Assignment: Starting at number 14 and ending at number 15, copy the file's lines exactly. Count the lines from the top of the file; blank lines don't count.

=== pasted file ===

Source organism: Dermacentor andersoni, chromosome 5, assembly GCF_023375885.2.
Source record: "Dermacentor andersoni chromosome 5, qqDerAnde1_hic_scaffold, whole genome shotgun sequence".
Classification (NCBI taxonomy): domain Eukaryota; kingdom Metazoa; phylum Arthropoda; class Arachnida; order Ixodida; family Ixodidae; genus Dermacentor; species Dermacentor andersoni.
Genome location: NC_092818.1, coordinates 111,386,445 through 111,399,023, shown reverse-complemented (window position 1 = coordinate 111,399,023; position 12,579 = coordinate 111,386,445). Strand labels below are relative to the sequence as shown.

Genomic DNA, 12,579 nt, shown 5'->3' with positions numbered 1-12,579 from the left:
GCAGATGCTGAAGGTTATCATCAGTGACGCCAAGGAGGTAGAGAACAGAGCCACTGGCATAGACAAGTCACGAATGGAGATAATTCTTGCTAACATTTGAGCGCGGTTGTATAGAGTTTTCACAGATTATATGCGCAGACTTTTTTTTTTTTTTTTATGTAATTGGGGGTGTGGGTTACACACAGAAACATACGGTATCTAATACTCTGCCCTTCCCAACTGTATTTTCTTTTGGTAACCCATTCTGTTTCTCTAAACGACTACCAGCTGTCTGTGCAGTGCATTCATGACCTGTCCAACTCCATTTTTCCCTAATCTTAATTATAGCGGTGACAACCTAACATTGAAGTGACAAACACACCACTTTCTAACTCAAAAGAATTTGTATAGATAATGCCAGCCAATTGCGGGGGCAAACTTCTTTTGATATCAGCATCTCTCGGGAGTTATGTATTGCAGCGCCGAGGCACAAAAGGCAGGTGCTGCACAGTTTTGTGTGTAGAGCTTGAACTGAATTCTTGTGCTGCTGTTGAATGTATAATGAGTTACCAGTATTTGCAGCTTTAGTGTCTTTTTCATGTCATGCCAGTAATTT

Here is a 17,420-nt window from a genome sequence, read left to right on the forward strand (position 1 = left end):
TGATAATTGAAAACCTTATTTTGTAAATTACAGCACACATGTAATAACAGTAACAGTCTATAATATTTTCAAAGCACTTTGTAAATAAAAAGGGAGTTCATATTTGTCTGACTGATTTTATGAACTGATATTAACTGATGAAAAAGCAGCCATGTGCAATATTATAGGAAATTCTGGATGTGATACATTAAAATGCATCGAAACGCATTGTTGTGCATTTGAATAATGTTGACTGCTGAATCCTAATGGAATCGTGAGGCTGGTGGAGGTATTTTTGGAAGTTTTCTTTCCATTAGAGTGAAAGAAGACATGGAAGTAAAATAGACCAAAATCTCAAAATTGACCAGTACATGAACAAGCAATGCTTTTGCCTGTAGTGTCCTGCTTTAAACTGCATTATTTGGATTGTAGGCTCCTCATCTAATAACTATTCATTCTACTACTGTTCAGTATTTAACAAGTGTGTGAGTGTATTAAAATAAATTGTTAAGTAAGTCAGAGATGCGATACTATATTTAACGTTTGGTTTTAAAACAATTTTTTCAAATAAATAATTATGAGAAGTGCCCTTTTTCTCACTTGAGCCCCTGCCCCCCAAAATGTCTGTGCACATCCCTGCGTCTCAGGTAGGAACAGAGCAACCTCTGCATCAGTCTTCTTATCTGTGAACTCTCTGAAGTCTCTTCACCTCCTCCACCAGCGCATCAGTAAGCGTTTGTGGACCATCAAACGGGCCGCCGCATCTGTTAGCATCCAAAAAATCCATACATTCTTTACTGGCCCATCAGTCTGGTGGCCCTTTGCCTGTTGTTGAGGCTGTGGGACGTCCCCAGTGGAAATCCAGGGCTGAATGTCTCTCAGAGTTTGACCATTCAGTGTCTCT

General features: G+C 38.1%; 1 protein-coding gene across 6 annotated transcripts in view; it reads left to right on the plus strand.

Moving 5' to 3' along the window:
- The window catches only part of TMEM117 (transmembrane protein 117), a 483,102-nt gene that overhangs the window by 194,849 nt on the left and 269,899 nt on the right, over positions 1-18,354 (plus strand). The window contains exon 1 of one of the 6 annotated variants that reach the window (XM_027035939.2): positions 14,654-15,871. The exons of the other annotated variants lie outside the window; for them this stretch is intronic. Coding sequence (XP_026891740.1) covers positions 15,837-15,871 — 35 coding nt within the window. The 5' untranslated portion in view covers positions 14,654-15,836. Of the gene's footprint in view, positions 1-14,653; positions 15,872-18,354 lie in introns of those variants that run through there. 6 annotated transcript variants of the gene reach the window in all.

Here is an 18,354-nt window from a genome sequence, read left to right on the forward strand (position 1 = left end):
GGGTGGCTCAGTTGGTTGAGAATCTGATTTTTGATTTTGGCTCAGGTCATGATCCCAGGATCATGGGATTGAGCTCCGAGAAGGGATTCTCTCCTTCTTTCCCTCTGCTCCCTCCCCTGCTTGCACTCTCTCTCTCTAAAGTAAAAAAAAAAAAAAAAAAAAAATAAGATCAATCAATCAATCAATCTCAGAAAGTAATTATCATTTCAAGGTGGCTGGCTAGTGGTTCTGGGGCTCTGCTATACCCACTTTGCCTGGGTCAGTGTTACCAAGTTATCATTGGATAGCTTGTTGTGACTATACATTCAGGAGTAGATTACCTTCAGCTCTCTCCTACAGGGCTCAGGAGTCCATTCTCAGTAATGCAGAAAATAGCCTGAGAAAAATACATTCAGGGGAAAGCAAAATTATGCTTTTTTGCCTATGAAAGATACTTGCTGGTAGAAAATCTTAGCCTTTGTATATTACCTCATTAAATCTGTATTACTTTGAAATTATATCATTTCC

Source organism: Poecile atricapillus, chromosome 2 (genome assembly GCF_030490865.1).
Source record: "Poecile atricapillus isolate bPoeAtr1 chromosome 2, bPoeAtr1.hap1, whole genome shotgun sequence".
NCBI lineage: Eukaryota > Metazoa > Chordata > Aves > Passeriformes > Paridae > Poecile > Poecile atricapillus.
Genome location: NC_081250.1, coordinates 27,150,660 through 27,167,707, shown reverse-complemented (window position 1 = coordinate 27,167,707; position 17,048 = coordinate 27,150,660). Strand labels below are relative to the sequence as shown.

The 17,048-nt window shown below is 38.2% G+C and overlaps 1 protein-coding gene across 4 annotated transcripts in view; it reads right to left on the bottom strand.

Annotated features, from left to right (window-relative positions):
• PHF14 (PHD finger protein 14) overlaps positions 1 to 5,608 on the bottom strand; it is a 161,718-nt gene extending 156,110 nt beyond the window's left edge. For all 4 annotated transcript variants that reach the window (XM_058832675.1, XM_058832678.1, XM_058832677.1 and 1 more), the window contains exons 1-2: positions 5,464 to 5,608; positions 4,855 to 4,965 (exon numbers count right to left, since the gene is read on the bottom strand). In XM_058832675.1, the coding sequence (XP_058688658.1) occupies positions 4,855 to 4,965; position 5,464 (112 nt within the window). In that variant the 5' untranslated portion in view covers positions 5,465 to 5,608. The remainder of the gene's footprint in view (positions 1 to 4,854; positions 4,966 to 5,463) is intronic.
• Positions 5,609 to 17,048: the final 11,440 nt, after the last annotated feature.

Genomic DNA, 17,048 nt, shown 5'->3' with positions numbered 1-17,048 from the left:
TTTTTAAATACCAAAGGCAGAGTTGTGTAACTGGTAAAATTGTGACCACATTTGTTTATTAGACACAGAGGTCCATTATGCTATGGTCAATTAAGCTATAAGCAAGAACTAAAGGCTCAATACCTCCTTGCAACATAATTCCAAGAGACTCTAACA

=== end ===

Source organism: Poecile atricapillus, chromosome 2 (genome assembly GCF_030490865.1).
Source record: "Poecile atricapillus isolate bPoeAtr1 chromosome 2, bPoeAtr1.hap1, whole genome shotgun sequence".